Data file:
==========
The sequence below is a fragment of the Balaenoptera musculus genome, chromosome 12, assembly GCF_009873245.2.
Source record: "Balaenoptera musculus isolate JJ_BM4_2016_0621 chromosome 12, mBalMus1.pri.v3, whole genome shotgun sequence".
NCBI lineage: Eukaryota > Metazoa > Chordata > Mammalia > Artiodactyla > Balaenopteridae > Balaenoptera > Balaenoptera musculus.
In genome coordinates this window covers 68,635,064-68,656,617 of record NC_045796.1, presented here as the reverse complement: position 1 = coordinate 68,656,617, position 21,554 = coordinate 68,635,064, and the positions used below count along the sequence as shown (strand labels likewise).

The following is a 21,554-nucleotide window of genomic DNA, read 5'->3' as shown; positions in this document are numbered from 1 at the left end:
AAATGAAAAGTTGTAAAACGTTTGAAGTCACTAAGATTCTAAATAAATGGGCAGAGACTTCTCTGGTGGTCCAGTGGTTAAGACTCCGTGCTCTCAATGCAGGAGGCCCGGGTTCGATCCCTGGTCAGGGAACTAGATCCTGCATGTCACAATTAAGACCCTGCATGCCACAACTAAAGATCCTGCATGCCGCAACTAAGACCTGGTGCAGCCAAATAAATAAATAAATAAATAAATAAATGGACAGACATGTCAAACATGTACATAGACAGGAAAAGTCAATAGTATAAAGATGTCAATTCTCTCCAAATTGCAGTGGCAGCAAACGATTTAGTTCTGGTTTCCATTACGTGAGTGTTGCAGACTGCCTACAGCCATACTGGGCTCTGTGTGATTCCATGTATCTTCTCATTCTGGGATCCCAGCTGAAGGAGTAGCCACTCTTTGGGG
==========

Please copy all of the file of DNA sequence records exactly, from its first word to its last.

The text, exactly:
The sequence below is a fragment of the Balaenoptera musculus genome, chromosome 12, assembly GCF_009873245.2.
Source record: "Balaenoptera musculus isolate JJ_BM4_2016_0621 chromosome 12, mBalMus1.pri.v3, whole genome shotgun sequence".
NCBI lineage: Eukaryota > Metazoa > Chordata > Mammalia > Artiodactyla > Balaenopteridae > Balaenoptera > Balaenoptera musculus.
In genome coordinates this window covers 68,635,064-68,656,617 of record NC_045796.1, presented here as the reverse complement: position 1 = coordinate 68,656,617, position 21,554 = coordinate 68,635,064, and the positions used below count along the sequence as shown (strand labels likewise).

The following is a 21,554-nucleotide window of genomic DNA, read 5'->3' as shown; positions in this document are numbered from 1 at the left end:
AAATGAAAAGTTGTAAAACGTTTGAAGTCACTAAGATTCTAAATAAATGGGCAGAGACTTCTCTGGTGGTCCAGTGGTTAAGACTCCGTGCTCTCAATGCAGGAGGCCCGGGTTCGATCCCTGGTCAGGGAACTAGATCCTGCATGTCACAATTAAGACCCTGCATGCCACAACTAAAGATCCTGCATGCCGCAACTAAGACCTGGTGCAGCCAAATAAATAAATAAATAAATAAATAAATGGACAGACATGTCAAACATGTACATAGACAGGAAAAGTCAATAGTATAAAGATGTCAATTCTCTCCAAATTGCAGTGGCAGCAAACGATTTAGTTCTGGTTTCCATTACGTGAGTGTTGCAGACTGCCTACAGCCATACTGGGCTCTGTGTGATTCCATGTATCTTCTCATTCTGGGATCCCAGCTGAAGGAGTAGCCACTCTTTGGGG